Two astronomers at Caltech have found evidence that indicates the presence of a ninth planet in our solar system. If confirmed, it would transform the model of our solar system as we know it.
'Planet Nine", as researchers are calling it, has a mass of about 10 times that of Earth and 2 to 4 times the size of Earth’s diameter. It’s so large that it would be the fifth-largest planet in our solar system.
What makes this planet so unique?It has a highly elongated orbit that “faces” a different direction than every other planet in our solar system. The orbit itself is so long that it would take Planet Nine between 10,000 and 20,000 years to complete one trip around the sun! Mike Brown, is the famed “Pluto Killer” who provided evidence that led to the demotion of Pluto as a planet,pointed out that Planet Nine is roughly 5,000 times the mass of Pluto.
In 2014, astronomers Chad Trujillo and Scott Shepherd published a paper noting that over a dozen Kuiper Belt objects all had an odd feature in their orbit. It appeared that something with significant gravitational force was slightly “nudging” these objects throughout their trip around the sun.In that effort to explain these orbits, they suggested the possibility of a planet.They even suggested the possibility of a large number of undiscovered Kuiper Belt objects, but that didn’t match up with current evidence of the total mass of the Kuiper Belt.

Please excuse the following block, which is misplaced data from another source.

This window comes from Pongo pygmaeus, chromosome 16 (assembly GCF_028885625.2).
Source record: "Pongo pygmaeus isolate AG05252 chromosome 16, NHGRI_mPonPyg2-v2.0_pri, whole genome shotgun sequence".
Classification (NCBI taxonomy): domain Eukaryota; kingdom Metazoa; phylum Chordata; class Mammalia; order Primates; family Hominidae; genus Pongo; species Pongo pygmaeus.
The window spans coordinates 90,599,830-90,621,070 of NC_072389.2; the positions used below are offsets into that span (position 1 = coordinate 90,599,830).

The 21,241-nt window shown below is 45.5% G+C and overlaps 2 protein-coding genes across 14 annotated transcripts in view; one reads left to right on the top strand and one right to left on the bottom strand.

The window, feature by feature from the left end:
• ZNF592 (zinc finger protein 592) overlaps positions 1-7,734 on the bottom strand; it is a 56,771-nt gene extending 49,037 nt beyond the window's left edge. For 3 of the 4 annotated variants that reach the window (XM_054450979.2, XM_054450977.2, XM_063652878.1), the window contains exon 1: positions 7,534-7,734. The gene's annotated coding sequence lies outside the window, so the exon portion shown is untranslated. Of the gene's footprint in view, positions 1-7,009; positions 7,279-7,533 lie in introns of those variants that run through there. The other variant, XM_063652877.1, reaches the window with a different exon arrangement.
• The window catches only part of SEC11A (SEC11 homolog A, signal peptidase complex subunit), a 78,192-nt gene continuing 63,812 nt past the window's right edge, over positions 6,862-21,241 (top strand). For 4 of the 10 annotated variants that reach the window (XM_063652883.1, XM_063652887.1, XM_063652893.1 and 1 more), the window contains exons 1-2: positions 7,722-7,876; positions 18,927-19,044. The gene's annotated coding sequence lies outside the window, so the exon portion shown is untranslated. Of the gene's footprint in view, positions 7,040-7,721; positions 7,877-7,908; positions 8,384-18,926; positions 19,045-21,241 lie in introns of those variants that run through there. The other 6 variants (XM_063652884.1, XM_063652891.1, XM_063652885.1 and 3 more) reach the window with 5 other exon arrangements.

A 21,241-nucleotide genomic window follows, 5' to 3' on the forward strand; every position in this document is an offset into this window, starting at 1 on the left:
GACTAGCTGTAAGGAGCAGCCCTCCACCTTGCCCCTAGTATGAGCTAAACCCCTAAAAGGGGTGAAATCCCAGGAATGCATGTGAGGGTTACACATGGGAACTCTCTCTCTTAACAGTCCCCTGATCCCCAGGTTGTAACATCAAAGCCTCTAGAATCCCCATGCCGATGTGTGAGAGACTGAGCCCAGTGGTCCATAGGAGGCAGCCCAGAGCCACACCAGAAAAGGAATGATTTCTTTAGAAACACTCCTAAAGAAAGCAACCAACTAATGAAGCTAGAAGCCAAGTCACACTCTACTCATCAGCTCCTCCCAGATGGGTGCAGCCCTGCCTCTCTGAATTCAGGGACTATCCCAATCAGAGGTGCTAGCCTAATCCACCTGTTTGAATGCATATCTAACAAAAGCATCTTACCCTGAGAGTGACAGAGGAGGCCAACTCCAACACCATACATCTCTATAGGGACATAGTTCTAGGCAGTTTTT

They even suggested the possibility of a large number of undiscovered Kuiper Belt objects, but that didn’t match up with current evidence of the total mass of the Kuiper Belt.Brown and Batygin found that the orbits align just right to prevent any collisions. Over time, the astronomers were becoming increasingly convinced of the Planet Nine theory.
The next step to confirm Planet Nine’s existence is to image it directly.Depending on its location, it could be hidden in the images of previous sky surveys. If it’s not there, this will be a job for the world’s largest telescopes.After yesterday’s big announcement, the race is on to be the first to image the newest planet in our solar system!